PMDD, Autism, and ADHD: The Hushed Comorbidity
Premenstrual dysphoric disorder (PMDD) is a hormonal health condition that causes severe mood and functioning issues, and disproportionately affects people with ADHD or autism. Here, learn about PMDD symptoms, causes, and treatments.
What Is PMDD?
Premenstrual Dysphoric Disorder (PMDD) is a hormonal health condition that causes clinically significant and impairing depression, anxiety, mood swings, and uncomfortable physical symptoms in the week leading up to menses, the onset of a period. PMDD symptoms improve following menses and are minimal, if not absent, in the weeks following. PMDD disproportionately affects people with autism and ADHD. Various medications can help control PMDD symptoms1.
A patient meets the diagnostic criteria for PMDD if at least five of the following symptoms are met, including at least one from each category. The symptoms must cause distress or interfere with activities of daily living during most menstrual cycles over the preceding year:
- Category A:
- Unstable and easily influenced mood
- Depressive or hopeless mood
- Anxiety or tension
- Category B:
- Decreased interest in usual activities
- Difficulty concentrating
- Appetite changes
- Sleep difficulties, either insomnia or hypersomnia
- Feeling of overwhelm
- Physical symptoms: breast tenderness, joint or muscle pain, a sensation of bloating, or weight gain2
PMDD vs PMS
While PMDD shares symptoms with premenstrual syndrome (PMS), PMDD is less common and more severe. PMS may occur in up to 48% of people who menstruate, while PMDD only occurs in 3 to 9%34. In addition, PMDD symptoms interfere with daily functioning, and often require medication to resolve. People with PMDD are at risk for suicidality and suicide attempts, so diagnosis and treatment are vital5. Some people who do not meet the criteria for PMDD may have severe PMS and benefit from similar treatment.
Autism, ADHD, and PMDD
PMDD disproportionately affects people with ADHD and autism, with up to 92% of autistic women and 46% of women with ADHD experiencing PMDD, though estimates vary6 7. There is no agreed-upon cause of PMDD, nor is it known why it affects certain populations more than others, though there are various theories. Possible explanations include:
- Genetics. PMDD is highly heritable, indicating that there is a genetic link.
- Hormone sensitivity. As people with ADHD have reduced dopamine levels across the brain, hormone fluctuations may be more likely to reduce dopamine to critically low levels, leading to more severe feelings of exhaustion, moodiness, and lack of motivation. In addition, estrogen may affect cellular pathways that have been implicated in ADHD8.
- Sensory sensitivity. Autistic people generally have greater sensory sensitivity, and therefore may be more likely to be negatively affected by menses-related symptoms.
PMDD has various treatments ranging from lifestyle changes to medication.
- Antidepressants. Some selective serotonin reuptake inhibitors (SSRIs) have been proven effective at reducing psychiatric PMDD symptoms.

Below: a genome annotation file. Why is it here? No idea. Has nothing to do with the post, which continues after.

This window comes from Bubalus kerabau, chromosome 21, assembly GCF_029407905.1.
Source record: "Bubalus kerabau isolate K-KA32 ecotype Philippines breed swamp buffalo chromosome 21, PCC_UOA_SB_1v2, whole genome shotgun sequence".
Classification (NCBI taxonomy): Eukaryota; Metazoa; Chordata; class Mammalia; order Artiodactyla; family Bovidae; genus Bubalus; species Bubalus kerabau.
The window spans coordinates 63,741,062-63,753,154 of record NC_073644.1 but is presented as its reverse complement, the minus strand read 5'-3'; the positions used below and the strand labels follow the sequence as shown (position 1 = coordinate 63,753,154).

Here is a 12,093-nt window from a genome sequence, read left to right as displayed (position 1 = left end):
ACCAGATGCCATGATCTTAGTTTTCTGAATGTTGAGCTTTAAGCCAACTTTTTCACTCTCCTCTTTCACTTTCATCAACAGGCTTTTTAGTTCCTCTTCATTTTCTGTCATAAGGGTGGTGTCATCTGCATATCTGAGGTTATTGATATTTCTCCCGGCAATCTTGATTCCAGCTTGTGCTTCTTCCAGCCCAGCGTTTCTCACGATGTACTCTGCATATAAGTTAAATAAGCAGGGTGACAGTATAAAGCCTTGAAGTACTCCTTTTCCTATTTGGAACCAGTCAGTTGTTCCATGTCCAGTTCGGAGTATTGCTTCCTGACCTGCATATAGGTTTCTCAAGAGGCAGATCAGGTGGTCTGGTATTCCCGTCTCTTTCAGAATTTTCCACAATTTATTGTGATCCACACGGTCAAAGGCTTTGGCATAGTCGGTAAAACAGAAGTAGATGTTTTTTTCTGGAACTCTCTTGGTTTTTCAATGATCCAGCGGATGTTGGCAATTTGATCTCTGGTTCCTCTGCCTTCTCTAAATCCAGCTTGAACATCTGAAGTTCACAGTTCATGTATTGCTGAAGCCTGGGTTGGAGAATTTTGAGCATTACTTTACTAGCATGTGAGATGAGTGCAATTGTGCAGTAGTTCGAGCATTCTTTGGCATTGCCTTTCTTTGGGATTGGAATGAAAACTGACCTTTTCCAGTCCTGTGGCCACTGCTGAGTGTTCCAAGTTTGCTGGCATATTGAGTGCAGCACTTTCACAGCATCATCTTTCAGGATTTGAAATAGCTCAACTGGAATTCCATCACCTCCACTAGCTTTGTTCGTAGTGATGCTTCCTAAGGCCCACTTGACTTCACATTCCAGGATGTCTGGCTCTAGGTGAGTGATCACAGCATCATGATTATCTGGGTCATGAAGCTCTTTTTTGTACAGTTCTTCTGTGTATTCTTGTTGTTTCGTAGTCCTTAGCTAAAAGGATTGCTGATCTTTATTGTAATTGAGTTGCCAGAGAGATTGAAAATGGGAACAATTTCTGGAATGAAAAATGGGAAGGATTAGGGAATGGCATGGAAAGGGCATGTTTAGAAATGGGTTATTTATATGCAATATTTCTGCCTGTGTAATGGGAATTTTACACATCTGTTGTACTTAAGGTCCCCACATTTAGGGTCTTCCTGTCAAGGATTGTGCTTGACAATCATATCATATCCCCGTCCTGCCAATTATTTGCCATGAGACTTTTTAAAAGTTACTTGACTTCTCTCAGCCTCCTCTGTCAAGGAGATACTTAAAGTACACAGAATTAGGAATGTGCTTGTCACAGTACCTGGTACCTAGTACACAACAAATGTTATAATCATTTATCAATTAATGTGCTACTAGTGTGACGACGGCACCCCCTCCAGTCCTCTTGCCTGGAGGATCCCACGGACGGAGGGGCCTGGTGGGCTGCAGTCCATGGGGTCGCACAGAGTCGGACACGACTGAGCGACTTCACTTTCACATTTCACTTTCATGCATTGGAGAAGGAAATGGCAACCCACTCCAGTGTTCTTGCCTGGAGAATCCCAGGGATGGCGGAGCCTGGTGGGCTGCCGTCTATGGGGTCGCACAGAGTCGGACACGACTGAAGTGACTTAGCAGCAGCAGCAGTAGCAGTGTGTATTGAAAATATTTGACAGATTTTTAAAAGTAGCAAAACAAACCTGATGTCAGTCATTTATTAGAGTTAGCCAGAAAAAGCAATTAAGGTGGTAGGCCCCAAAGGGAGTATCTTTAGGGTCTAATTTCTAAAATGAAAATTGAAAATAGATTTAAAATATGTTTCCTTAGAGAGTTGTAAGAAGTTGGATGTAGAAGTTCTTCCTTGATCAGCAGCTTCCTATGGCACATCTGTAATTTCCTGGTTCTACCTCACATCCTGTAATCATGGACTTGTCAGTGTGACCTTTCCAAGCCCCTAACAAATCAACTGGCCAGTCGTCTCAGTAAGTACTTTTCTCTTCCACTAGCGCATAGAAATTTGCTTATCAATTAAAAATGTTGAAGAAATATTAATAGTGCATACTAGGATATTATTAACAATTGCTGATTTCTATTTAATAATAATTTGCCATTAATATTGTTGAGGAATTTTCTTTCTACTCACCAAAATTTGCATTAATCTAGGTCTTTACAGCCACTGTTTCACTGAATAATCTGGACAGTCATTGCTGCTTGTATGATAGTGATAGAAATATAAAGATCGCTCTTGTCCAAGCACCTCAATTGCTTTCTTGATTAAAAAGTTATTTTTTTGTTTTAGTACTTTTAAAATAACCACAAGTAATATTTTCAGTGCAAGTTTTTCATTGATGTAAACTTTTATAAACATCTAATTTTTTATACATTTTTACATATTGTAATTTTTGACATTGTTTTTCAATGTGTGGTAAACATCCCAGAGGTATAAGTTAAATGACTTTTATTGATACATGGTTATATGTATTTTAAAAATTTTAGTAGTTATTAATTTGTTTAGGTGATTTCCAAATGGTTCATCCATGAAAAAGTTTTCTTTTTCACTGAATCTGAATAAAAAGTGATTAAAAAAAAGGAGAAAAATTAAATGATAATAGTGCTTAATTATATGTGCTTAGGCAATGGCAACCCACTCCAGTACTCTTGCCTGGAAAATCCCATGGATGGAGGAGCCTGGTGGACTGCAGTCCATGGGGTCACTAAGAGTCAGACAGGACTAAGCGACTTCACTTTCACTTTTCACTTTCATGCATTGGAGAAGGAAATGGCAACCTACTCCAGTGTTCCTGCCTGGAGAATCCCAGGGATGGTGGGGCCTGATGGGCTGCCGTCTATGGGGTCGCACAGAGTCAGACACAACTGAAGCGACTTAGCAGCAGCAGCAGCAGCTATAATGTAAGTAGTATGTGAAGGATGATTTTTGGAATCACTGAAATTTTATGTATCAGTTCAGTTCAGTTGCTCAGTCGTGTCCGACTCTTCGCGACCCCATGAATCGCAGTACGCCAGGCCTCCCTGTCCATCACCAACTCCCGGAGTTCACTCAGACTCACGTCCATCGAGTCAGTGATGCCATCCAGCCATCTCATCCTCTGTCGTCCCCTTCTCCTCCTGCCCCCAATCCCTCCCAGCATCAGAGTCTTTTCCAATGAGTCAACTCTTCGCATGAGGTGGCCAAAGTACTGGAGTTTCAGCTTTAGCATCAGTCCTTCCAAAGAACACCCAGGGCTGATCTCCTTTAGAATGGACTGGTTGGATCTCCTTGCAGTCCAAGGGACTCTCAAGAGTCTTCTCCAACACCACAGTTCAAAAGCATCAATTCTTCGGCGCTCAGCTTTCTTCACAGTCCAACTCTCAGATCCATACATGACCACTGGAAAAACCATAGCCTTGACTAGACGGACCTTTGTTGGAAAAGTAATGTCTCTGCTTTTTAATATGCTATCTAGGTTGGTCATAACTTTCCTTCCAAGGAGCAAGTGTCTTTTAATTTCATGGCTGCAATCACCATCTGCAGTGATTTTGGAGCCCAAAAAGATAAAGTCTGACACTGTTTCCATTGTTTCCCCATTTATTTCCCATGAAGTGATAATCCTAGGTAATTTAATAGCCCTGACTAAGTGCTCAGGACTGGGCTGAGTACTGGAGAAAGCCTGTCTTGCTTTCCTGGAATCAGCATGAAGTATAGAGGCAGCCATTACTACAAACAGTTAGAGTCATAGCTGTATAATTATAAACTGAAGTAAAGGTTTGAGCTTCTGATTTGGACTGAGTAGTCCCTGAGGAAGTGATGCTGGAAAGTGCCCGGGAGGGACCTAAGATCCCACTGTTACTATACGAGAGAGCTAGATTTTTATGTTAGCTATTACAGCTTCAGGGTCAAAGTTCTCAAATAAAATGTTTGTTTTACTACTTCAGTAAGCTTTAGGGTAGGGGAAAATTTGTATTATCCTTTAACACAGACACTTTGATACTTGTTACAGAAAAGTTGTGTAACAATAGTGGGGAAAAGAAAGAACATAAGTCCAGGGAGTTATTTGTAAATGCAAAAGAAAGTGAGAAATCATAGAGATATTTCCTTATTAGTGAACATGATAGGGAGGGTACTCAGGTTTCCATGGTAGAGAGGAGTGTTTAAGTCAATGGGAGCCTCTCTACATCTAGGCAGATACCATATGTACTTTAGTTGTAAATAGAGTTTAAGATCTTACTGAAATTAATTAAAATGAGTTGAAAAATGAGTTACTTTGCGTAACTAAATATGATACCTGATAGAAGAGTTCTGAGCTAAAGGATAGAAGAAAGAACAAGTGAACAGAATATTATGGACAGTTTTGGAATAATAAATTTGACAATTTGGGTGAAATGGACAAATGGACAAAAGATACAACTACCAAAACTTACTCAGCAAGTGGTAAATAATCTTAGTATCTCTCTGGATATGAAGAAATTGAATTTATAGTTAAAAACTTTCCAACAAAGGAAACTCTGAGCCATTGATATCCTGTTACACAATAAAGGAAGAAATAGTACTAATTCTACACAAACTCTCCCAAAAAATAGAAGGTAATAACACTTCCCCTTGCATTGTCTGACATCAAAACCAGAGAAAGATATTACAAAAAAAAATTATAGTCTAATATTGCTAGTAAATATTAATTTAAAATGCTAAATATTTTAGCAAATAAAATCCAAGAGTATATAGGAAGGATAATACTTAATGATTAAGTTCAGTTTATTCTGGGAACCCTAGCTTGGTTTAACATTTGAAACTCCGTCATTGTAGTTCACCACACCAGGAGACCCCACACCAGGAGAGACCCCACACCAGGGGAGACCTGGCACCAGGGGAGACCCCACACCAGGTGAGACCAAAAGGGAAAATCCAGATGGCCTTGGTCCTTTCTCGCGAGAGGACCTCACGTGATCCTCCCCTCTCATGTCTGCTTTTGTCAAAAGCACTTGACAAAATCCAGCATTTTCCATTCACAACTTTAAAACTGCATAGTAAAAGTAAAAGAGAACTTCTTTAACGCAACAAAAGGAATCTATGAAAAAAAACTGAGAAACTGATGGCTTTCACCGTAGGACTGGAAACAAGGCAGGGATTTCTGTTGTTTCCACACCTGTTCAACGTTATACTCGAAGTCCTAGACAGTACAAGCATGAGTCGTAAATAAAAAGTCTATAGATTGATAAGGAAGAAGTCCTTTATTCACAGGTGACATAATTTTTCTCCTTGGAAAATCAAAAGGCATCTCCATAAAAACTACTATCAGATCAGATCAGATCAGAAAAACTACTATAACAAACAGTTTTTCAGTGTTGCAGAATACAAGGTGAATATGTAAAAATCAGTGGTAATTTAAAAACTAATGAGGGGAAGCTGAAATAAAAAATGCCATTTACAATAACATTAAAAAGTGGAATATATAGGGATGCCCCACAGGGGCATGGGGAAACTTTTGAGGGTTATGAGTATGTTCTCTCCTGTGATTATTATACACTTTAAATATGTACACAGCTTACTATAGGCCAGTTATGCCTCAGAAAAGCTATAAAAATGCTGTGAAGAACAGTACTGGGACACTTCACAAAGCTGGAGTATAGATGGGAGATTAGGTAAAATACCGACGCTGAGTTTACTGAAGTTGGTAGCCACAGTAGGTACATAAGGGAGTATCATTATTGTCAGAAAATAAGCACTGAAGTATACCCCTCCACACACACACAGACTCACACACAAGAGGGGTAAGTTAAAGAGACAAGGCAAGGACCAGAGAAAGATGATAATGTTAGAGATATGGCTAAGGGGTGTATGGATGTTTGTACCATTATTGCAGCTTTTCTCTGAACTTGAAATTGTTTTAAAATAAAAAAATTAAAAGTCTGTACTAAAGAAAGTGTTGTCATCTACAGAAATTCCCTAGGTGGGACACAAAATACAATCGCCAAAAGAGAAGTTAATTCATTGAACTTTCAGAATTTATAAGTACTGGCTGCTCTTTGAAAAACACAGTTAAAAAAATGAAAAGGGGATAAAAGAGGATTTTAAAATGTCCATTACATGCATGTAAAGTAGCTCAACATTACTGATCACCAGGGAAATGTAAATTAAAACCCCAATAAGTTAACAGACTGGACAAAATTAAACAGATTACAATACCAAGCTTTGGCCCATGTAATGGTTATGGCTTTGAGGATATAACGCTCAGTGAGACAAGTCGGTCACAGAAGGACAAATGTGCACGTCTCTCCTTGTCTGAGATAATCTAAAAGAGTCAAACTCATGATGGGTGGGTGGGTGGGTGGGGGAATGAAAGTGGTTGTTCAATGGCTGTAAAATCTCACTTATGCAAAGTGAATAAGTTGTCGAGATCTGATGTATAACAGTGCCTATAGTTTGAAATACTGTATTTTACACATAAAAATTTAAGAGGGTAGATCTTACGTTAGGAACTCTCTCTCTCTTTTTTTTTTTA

- Contraceptives. Hormonal contraceptives regulate hormones and can alleviate both physical and psychiatric PMDD symptoms9.
- Lifestyle changes. Though most people with severe PMDD benefit from medication, lifestyle changes such as improved diet and exercise may improve some symptoms.
PMDD, Autism, and ADHD: Next Steps
- Read: ADHD and Menopause: How Changing Hormones Exacerbate ADHD Symptoms
- Download: Treating ADHD During Perimenopause and Menopause
- Listen: Why ADHD is Different for Women — Gender-Specific Symptoms & Treatments
1American Psychiatric Association. (2013). Diagnostic and statistical manual of mental disorders (5th ed.), 171. https://doi.org/10.1176/appi.books.9780890425596
2American Psychiatric Association. (2013). Diagnostic and statistical manual of mental disorders (5th ed.), 171, 172. https://doi.org/10.1176/appi.books.9780890425596
3 A, D. M., K, S., A, D., & Sattar, K. (2014). Epidemiology of Premenstrual Syndrome (PMS)-A Systematic Review and Meta-Analysis Study. Journal of clinical and diagnostic research : JCDR, 8(2), 106–109. https://doi.org/10.7860/JCDR/2014/8024.4021
4Thakrar, P.D., Bhukar, K., & Oswal, R.M. (2021). Premenstrual dysphoric disorder: Prevalence, quality of life and disability due to illness among medical and paramedical students.
5Osborn, E., Brooks, J., O’Brien, P.M.S. et al. Suicidality in women with Premenstrual Dysphoric Disorder: a systematic literature review. Arch Womens Ment Health 24, 173–184 (2021). https://doi.org/10.1007/s00737-020-01054-8
6Obaydi, H., & Puri, B. K. (2008). Prevalence of premenstrual syndrome in autism: a prospective observer-rated study. The Journal of international medical research, 36(2), 268–272. https://doi.org/10.1177/147323000803600208
7Dorani F, Bijlenga D, Beekman ATF, van Someren EJW, Kooij JJS. Prevalence of hormone-related mood disorder symptoms in women with ADHD. J Psychiatr Res. 2021 Jan;133:10-15. doi: 10.1016/j.jpsychires.2020.12.005. Epub 2020 Dec 3. PMID: 33302160.
8Dorani F, Bijlenga D, Beekman ATF, van Someren EJW, Kooij JJS. Prevalence of hormone-related mood disorder symptoms in women with ADHD. J Psychiatr Res. 2021 Jan;133:10-15. doi: 10.1016/j.jpsychires.2020.12.005. Epub 2020 Dec 3. PMID: 33302160.
9Hofmeister, S., & Bodden, S. (2016). Premenstrual Syndrome and Premenstrual Dysphoric Disorder. American family physician, 94(3), 236–240.